The principle to be derived from the prior decisions of this court on this question is that words indicating that a right of way or easement is granted will limit the effect *452of words of general warranty, either by being construed as a limitation by express words, or a lesser estate granted or conveyed by construction or operation of law. In the present case to hold a fee simple of all interest is granted would be to give no effect whatever to the words “right of way,” but to hold the conveyance is an easement is'compatible with the language of the deed, since the fee simple would be in the easement and not in the land to which it is appurtenant.
In the Waller case, supra, it is said: “Generally speaking, where a particular or special right or easement in land is conveyed, which may well co-exist and be enjoyed and used by the grantee consistently with the ownership of the fee in the grantor, the fee does not pass because it is not essential to the right or interest which is described in the deed.” This quotation is approved in Magnolia v. West, supra.
Our attention is called to decisions of the United States Courts in the Seventh and Eighth Circuits, construing the Illinois law as applied to deeds containing substantially the same provisions, wherein different conclusions have been reached in the two circuits. We recognize the great respect to which the opinions of these courts are entitled, but deem it unnecessary to comment upon the analysis of the law therein expressed further than to say all of the cases cited were announced prior to the case of Magnolia v. West, supra, wherein we pointed out the application of the Conveyance act to deeds of this character, and the limited effect of the Downen and like cases. It is well settled that sections 9 and 13 of the Conveyance act must be construed together. Buck v. Garber, 261 Ill. 378; Noe v. Moseley, 377 id. 152.
In Magnolia v. West, supra, we said; “Whether a fee, if clearly granted, is subject to forfeiture by reason of language subsequently restricting its use, is recognized in the application of this section as a question distinct from the issue, here presented, whether an estate less than a fee *453is essentially described in the words of limitation.” The principle is also clearly stated in Bauman v. Stoller, 235 Ill. 480, as follows: “The words of grant, ‘convey and warrant,’ convey the fee unless they are limited to a lesser estate by words found in the granting clause or in the habendum of the deed, if it contain an habendum. They may be used, however, in conveying a life estate or an estate for years, and words limiting the estate conveyed to an estate of the character of either of the two last mentioned are not inconsistent with such words of grant; and where there is language, either in the granting clause or in the habendum of the deed, limiting the estate conveyed by such granting words to one less in extent than a fee, such words of limitation will be given effect.”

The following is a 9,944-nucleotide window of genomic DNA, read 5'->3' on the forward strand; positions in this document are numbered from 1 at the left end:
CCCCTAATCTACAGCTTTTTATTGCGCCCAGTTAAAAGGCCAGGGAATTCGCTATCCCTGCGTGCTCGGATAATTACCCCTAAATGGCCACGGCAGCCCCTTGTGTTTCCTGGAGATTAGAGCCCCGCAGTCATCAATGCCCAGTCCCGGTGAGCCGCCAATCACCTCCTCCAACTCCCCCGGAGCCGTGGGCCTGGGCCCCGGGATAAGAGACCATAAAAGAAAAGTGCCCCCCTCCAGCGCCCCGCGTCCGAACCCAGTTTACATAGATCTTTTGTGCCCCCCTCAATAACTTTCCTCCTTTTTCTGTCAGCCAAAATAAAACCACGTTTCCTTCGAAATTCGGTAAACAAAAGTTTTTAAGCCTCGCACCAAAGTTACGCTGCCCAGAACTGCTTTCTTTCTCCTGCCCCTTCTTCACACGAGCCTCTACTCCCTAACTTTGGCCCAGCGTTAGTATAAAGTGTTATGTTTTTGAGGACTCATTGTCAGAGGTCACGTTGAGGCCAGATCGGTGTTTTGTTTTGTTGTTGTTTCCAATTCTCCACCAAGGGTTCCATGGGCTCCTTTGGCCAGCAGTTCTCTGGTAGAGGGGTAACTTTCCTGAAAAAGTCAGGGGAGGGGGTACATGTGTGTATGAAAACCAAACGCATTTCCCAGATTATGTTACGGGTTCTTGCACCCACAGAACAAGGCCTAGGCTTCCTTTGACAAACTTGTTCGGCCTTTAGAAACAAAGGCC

The rule that a fee simple is deemed to have been conveyed applies when the “estate” to be conveyed is ascertained. The “estate” is not ascertained by the use of the words “convey and warrant” alone. The entire deed must be examined to ascertain what “estate” the parties intended to convey. We therefore examine all of the words of the granting clause, viz., — “convey and warrant * * * as and for its right of way a strip of land 100 feet wide * * * over and across” the described land, and ascertain the “estate” intended to be conveyed, that is, whether a use of the land, or all of the land, and when that intention is found, in accordance with the rules of construction referred to above, we apply the statute to any other language which may affect the estate described in the granting clause. When we do this, general purpose words which do not describe a tenure or estate will not cut down the estate, but words which do describe a tenure or estate may not be disregarded as merely descriptive of a purpose, but must be examined in the light of the entire instrument, and, if descriptive of the thing granted, must be given effect.
Applying the above principles, we are of the opinion the description of the estate contained in the granting clause is that of a right of way easement, and not a fee simple *454interest in the land within the described boundaries. Such construction gives effect to all of the words in the deed. Any other construction would require us to disregard words necessary to determine the estate granted.
The decree of the circuit court of Fayette county in finding for the defendant and dismissing the complaint for want of equity is reversed, and said cause remanded with directions to grant the relief prayed for in the complaint.
Reversed and remanded.
Mr. Justice Shaw, dissenting.